Brian McKnight, Shoshana Bean And More Share Music They're Thankful For All Things Considered's Thanksgiving music chat returns, as Ari Shapiro speaks with artists Shoshana Bean, Brian McKnight, Isaiah Sharkey and Aniba Hotep about musicians they're thankful for.
NPR logo

4 Musicians Pay Their Gratitude Forward On Thanksgiving

  • Download
  • <iframe src="https://www.npr.org/player/embed/669583123/670313848" width="100%" height="290" frameborder="0" scrolling="no" title="NPR embedded audio player">
  • Transcript
4 Musicians Pay Their Gratitude Forward On Thanksgiving

4 Musicians Pay Their Gratitude Forward On Thanksgiving

4 Musicians Pay Their Gratitude Forward On Thanksgiving

  • Download
  • <iframe src="https://www.npr.org/player/embed/669583123/670313848" width="100%" height="290" frameborder="0" scrolling="no" title="NPR embedded audio player">
  • Transcript

Clockwise from left: Aniba Hotep, Brian McKnight, Isaiah Sharkey, Shoshana Bean. Courtesy of the artists hide caption

toggle caption
Courtesy of the artists

Clockwise from left: Aniba Hotep, Brian McKnight, Isaiah Sharkey, Shoshana Bean.

Courtesy of the artists

If you're a regular All Things Considered listener you know that Thanksgiving Day is all about music. As part of a tradition now four years running, host Ari Shapiro speaks to four different musicians, each one pointing to the next as an artist whose work they are thankful for.

This year's chain of gratitude begins with an especially significant pick for Shapiro, pop vocalist and former Broadway veteran Shoshana Bean — with whom he went to high school — and makes its way to R&B singer-songwriter Brian McKnight, guitarist Isaiah Sharkey and Southern soul singer Aniba Hotep.

Hear the four-part conversation at the audio link on this page, and read excerpts below.


Shoshana Bean

On crossing over from Broadway to pop: "I think there was so much proving I had to do. As soon as people hear you're from Broadway, they just hear you that way, instead of giving you a clean ear. I don't feel like I have anything to prove anymore, and I think that confidence of self kind of shows in my record."

On Brian McKnight: "He was the first person to really look at me as more than a Broadway performer. I've had magical moments like that along the way when I've gotten the opportunity to meet and work with people that I used to think were untouchable, who I held as idols when I was younger — from Michael Jackson to Whitney. Brian is definitely one of them. To merge jazz and R&B in the way he did on a pop record, at the time ... it was innovative. It was new."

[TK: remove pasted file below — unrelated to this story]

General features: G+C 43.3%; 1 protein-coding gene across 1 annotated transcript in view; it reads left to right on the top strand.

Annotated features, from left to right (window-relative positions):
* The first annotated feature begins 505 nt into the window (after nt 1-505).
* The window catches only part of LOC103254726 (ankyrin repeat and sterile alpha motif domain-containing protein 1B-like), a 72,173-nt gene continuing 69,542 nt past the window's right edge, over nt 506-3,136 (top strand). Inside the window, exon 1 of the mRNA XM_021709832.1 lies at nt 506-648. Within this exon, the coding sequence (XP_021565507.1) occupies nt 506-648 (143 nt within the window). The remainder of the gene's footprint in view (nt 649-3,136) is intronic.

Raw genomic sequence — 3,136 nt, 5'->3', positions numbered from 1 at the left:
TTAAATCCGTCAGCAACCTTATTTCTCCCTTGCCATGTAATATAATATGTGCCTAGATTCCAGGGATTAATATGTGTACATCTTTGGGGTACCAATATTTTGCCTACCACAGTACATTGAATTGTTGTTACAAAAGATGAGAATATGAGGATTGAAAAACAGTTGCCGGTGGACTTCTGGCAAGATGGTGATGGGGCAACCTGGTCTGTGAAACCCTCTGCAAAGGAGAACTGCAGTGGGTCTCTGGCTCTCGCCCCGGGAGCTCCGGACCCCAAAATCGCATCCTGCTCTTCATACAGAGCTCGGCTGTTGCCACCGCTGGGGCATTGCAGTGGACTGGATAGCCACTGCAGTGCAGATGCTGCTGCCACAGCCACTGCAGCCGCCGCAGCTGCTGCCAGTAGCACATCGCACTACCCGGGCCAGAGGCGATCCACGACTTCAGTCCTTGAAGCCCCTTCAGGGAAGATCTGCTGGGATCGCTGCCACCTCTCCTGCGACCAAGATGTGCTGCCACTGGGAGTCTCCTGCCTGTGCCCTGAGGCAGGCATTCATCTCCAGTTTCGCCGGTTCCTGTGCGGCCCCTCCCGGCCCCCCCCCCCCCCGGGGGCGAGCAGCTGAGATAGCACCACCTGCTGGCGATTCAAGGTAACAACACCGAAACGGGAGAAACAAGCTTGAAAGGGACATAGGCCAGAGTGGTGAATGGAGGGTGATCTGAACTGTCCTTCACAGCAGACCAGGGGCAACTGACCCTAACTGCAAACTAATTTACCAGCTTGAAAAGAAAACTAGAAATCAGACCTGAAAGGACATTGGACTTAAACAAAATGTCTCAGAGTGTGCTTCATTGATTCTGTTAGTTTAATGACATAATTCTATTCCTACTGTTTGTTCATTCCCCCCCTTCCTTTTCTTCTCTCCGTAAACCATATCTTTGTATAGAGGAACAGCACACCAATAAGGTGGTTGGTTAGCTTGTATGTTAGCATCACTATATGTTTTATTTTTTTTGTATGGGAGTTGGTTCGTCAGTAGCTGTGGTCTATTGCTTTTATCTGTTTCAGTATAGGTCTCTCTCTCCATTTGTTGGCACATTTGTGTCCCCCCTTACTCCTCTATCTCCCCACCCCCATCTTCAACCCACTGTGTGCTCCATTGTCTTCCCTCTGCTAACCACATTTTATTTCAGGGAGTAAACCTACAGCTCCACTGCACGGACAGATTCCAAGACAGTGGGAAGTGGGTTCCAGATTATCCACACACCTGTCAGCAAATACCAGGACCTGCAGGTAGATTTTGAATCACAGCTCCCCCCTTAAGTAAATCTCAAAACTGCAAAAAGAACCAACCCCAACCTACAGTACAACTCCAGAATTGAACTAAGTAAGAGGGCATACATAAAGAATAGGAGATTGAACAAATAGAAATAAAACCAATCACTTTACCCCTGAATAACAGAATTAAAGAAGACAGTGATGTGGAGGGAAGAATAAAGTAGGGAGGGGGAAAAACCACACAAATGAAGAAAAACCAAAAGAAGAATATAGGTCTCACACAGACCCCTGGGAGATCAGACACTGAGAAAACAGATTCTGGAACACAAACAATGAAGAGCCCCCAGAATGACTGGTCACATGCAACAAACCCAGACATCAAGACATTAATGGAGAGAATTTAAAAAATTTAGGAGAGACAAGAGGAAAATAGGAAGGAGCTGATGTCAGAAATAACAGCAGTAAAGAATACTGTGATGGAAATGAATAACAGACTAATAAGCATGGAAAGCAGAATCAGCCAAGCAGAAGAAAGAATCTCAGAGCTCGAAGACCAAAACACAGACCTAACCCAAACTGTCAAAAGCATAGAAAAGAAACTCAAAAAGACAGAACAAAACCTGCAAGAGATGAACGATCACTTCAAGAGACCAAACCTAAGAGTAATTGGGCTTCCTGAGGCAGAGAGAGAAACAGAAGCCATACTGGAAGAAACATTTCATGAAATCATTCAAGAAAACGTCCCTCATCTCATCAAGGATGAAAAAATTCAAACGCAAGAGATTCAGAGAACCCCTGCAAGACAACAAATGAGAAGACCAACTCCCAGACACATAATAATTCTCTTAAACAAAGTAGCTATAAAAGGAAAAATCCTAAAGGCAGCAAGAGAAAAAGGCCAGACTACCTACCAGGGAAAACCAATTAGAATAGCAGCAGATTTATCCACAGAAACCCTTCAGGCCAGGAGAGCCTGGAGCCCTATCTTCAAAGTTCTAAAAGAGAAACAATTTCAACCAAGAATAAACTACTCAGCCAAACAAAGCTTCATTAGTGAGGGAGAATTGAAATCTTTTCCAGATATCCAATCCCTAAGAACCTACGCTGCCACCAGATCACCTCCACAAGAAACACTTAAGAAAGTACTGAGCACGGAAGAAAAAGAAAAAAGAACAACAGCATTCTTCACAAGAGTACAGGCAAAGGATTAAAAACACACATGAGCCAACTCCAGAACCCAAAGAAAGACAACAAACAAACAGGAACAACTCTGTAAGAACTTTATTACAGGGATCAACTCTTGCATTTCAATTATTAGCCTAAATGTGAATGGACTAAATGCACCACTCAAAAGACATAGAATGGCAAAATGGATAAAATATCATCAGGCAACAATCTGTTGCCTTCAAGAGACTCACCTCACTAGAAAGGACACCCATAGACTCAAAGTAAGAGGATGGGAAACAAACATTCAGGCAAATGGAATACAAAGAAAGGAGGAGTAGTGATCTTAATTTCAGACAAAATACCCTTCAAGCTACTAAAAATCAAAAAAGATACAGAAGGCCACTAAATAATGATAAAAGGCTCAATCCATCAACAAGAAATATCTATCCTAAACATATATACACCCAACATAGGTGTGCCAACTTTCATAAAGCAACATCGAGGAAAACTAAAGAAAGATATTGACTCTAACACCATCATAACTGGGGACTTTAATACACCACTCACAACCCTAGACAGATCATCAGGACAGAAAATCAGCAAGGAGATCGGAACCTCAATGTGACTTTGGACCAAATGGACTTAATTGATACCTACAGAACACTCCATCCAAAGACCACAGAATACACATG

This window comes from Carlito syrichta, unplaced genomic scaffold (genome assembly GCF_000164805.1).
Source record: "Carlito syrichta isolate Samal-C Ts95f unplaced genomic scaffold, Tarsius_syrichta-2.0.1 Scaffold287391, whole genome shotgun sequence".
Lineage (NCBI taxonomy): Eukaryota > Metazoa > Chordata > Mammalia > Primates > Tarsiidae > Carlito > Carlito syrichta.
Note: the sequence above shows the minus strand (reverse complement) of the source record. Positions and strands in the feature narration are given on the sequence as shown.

Brian McKnight

On paying his success forward to younger artists: "I can't imagine that there's anybody that has made it, in any industry, that didn't get help getting there. When I see somebody that has talent, if there's anything that I can do, I will do that. If it's making a phone call, if it's trying to get them in front of someone that can help them, if it's writing a song with them, if it's something, I always feel like that's paying it forward, for somebody doing something like that for me."

On Isaiah Sharkey: "He sings, he plays, he writes. He's one of the most talented musicians. He's a fantastic guitar player, that's his main instrument. When he came to audition, the first time we did the studio sessions for the album Better, he came in and played Steely Dan note for note, and he won me right there."

Isaiah Sharkey

On going from a backup player to releasing his own music: "I always played with other artists, and I always created at home or on my own spare time. I wanted to do my own music, and put it out for people to experience. I wasn't intending on singing ... but it just so happened the compositions and songs I was writing required vocals and required lyrics, and I felt that it would be really difficult to get some fantastic singers to tour with me consistently. So I said, 'Well, you know, I can hold a note a little bit, so I'll sing.' "

On Aniba Hotep: "Her lyrics touch on a lot of different subjects, from being in love to social issues — just everything you can possibly think of, she writes about. I admire that about her, and she's an incredible singer as well. She can give you an Aretha Franklin type of thing, but she can also give you a Carole King type of vibe or a Brittany Howard type of thing. She's amazing."

Aniba Hotep

On her musical influences growing up: I'm originally from Virginia, from a small town, and there wasn't an urban radio station. So I learned and was fed a lot of the Eagles, The Doors, Jefferson Airplane and a lot of what people call heartland rock. But I also grew up in a baptist church. I'm also a child of hip-hop. As I got older, I got more exposure to jazz — then, in college, all of the psychedelic '60s rock and trip-hop, drum-and-bass from the U.K. Everything that touched me, I'm sure that it comes out in my own interpretation of music."

On the artist she's thankful for, Lianne La Havas: "I think I discovered her maybe five or six years ago, and I thought her tone was just so incredible. ... I love all kinds of music, obviously. But lyrics that seem really personal, and an energy that you can't get anywhere else — like, it's very specific to the person — that's always a draw to me. She provides that in spades."

Christina Cala and Fatma Tanis produced and edited the audio of this interview.